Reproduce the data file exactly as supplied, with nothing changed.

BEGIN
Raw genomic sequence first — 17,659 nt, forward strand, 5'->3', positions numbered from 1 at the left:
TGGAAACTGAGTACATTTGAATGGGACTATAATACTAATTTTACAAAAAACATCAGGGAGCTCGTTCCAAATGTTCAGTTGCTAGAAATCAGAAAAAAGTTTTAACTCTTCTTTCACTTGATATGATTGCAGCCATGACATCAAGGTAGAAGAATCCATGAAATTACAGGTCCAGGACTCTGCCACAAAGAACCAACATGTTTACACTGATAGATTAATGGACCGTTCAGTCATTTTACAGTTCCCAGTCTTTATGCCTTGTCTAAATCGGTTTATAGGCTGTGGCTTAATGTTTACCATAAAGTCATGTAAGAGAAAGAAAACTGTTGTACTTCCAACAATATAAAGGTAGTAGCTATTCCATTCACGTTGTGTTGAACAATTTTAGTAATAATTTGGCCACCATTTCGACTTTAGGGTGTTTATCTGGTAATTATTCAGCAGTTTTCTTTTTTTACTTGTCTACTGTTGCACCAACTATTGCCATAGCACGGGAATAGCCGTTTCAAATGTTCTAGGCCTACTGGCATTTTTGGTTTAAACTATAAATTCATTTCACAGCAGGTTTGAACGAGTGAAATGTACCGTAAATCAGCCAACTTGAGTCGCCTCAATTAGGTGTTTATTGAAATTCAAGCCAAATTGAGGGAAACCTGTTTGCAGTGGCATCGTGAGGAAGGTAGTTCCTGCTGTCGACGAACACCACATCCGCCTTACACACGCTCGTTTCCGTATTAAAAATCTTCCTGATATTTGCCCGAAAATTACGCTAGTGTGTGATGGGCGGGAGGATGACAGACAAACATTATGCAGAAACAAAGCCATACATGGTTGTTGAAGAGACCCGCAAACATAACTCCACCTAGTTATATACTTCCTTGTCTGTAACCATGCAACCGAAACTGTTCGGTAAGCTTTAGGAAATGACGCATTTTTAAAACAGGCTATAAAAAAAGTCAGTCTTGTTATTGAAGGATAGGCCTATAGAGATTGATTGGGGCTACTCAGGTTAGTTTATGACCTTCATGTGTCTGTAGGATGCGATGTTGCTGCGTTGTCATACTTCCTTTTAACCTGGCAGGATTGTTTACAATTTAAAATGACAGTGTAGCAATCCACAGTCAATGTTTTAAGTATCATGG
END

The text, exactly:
Raw genomic sequence first — 17,659 nt, forward strand, 5'->3', positions numbered from 1 at the left:
TGGAAACTGAGTACATTTGAATGGGACTATAATACTAATTTTACAAAAAACATCAGGGAGCTCGTTCCAAATGTTCAGTTGCTAGAAATCAGAAAAAAGTTTTAACTCTTCTTTCACTTGATATGATTGCAGCCATGACATCAAGGTAGAAGAATCCATGAAATTACAGGTCCAGGACTCTGCCACAAAGAACCAACATGTTTACACTGATAGATTAATGGACCGTTCAGTCATTTTACAGTTCCCAGTCTTTATGCCTTGTCTAAATCGGTTTATAGGCTGTGGCTTAATGTTTACCATAAAGTCATGTAAGAGAAAGAAAACTGTTGTACTTCCAACAATATAAAGGTAGTAGCTATTCCATTCACGTTGTGTTGAACAATTTTAGTAATAATTTGGCCACCATTTCGACTTTAGGGTGTTTATCTGGTAATTATTCAGCAGTTTTCTTTTTTTACTTGTCTACTGTTGCACCAACTATTGCCATAGCACGGGAATAGCCGTTTCAAATGTTCTAGGCCTACTGGCATTTTTGGTTTAAACTATAAATTCATTTCACAGCAGGTTTGAACGAGTGAAATGTACCGTAAATCAGCCAACTTGAGTCGCCTCAATTAGGTGTTTATTGAAATTCAAGCCAAATTGAGGGAAACCTGTTTGCAGTGGCATCGTGAGGAAGGTAGTTCCTGCTGTCGACGAACACCACATCCGCCTTACACACGCTCGTTTCCGTATTAAAAATCTTCCTGATATTTGCCCGAAAATTACGCTAGTGTGTGATGGGCGGGAGGATGACAGACAAACATTATGCAGAAACAAAGCCATACATGGTTGTTGAAGAGACCCGCAAACATAACTCCACCTAGTTATATACTTCCTTGTCTGTAACCATGCAACCGAAACTGTTCGGTAAGCTTTAGGAAATGACGCATTTTTAAAACAGGCTATAAAAAAAGTCAGTCTTGTTATTGAAGGATAGGCCTATAGAGATTGATTGGGGCTACTCAGGTTAGTTTATGACCTTCATGTGTCTGTAGGATGCGATGTTGCTGCGTTGTCATACTTCCTTTTAACCTGGCAGGATTGTTTACAATTTAAAATGACAGTGTAGCAATCCACAGTCAATGTTTTAAGTATCATGG